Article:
In late November, the Colorado Planned Parenthood shooting where three people were killed and nine wounded sadly reminded Americans again that women are not safe in this nation when trying to make choices about their bodies. It compelled me to take a candid spiritual look at the popular Christian stance on abortion.
As a transhumanist US Presidential candidate, I am pro-choice. More interestingly, though, as a former Christian and Catholic school student, I was also pro-choice.
Here’s why: From a strictly biblical point of view, being born on Earth is a test. All our actions will eventually be judged by an omnipotent God who will determine whether we go to heaven or hell. Our deeds, sinful or not, determine where we spend eternity. The Bible even says many people will not get into heaven because it’s quite difficult to be a sin-free Christian–meaning the majority of human souls may spend an endless amount of days in hell. Like it or not, about 2.2 billion people on Earth believe in these ideas. Another 1.6 billion Muslims believe in mostly the same thing, too.
Where the Abrahamic rabbit hole gets weird–at least for me–is the fact that many Christians (and Muslims) believe that an aborted fetus goes to heaven.
The metaphysical impact of that religious belief is just bizarre. It means that the most sure thing to do to get a soul into heaven is to abort a fetus before it leaves its mother’s womb and has the chance to sin. The crazy thing is this makes abortion providers some of the most considerate, humanitarian people we know–at least from an Abrahamic religious perspective. Abortion providers and pro-choice advocates have long been filling heaven with pure souls–instead of committing them to a lifetime on Earth, challenged with trials of sex, drugs, and transhumanism.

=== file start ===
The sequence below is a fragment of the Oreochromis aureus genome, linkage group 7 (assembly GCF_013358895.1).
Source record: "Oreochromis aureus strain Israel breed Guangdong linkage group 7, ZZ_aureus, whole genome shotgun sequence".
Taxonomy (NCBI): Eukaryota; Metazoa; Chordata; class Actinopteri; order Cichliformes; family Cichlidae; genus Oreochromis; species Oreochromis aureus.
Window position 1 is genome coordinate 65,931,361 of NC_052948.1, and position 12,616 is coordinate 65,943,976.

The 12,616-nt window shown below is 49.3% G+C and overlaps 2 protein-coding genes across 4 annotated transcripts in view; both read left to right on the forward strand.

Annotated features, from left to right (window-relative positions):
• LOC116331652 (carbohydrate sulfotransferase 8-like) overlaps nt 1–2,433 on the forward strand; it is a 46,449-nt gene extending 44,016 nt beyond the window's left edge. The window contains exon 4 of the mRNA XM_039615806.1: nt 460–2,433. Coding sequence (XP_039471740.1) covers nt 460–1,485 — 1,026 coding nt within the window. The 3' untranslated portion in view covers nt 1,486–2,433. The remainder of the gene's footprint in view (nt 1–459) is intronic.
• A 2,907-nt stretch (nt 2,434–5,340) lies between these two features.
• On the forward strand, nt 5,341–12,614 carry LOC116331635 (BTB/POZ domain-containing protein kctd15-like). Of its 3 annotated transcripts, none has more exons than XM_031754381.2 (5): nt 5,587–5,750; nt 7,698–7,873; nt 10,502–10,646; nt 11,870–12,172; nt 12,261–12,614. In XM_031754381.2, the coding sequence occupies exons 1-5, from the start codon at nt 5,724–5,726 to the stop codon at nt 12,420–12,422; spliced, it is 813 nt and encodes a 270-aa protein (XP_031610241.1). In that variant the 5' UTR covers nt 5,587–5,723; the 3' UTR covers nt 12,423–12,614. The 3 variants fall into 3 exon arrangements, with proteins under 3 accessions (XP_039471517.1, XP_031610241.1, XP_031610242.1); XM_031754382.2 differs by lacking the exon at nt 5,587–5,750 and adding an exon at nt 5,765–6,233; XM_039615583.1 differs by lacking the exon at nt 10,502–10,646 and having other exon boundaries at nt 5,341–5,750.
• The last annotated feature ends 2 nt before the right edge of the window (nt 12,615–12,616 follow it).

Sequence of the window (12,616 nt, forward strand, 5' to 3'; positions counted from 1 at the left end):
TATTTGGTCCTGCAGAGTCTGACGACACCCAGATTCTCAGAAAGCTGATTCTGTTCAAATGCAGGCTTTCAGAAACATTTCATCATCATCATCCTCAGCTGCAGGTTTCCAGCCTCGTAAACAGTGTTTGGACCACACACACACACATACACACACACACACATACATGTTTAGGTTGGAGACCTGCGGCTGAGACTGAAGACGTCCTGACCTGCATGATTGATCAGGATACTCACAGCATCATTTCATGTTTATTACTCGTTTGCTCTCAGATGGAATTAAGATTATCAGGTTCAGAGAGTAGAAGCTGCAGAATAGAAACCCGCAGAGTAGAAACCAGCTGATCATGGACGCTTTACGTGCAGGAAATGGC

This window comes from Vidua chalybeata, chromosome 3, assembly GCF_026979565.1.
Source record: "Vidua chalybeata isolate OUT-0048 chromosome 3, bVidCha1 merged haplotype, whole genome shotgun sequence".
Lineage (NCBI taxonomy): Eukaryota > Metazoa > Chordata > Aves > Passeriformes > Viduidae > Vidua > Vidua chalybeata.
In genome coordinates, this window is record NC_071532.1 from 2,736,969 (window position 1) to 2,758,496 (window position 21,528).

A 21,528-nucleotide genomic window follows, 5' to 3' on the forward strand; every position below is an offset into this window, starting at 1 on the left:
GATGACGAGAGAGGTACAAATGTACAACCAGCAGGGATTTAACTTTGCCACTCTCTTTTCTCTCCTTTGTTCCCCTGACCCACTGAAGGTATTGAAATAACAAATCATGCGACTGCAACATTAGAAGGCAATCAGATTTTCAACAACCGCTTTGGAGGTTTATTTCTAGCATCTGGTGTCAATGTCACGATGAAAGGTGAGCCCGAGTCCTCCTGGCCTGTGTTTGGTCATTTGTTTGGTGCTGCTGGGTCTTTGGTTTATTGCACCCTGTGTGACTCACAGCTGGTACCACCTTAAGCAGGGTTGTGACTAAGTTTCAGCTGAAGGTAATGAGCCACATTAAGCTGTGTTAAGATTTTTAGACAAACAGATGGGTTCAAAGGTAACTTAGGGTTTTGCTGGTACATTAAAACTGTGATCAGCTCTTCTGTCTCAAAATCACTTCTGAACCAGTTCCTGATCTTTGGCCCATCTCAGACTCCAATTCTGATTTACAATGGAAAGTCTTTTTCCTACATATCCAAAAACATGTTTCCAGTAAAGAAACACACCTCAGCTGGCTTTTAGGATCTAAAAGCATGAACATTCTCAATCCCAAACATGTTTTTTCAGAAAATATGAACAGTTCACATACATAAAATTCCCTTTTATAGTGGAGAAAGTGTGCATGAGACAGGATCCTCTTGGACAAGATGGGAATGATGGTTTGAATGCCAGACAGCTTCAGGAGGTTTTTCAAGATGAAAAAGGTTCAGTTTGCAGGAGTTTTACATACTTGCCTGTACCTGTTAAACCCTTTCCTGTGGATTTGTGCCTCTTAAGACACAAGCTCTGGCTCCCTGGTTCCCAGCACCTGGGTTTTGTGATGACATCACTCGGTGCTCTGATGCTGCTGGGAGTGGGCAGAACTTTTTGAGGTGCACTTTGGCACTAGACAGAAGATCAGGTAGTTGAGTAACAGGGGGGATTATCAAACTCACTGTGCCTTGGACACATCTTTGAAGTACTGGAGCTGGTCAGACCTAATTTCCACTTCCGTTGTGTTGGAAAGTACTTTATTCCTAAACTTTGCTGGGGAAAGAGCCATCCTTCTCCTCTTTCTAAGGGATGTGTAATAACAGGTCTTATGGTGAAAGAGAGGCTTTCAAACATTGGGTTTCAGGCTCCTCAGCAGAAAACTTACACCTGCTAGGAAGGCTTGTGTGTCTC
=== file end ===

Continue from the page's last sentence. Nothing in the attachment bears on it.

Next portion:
Of course, the logic described above certainly sours the pro-life argument that abortion is evil. However, the premise of that logic is anything but certain or sound. It requires basing views on leaps of faith and ancient religious mores–like the existence of God, hell, and heaven. The reality–despite the billions who believe in formal religion–is that no one really knows anything definitely. While I like to say I’m atheist just to be defiant in the face of an overly religious civilization, like any sensible person, I honestly don’t know what exists beyond me and the material universe I live in.
The fact is–since we’re all empathetic mammals–that no one likes to have abortions, and no one likes to provide them. In an ideal world, no one would ever get pregnant unless they were certain they were ready for parenthood and knew they were going to have a perfect child. But stuff happens and things don’t go as planned, and people must do things to try to accomplish the greater good for themselves and society. In this way, we should be grateful that women’s clinics–like Planned Parenthood–are there to help out so that the best choice about one’s life can be made.
And if we insist on being a Christian, then we might want to look at the bigger spiritual picture and stop trying to shoot people that are helping a soul’s entrance into heaven.
Article written by Zoltan Istvan, published in the Huffington Post.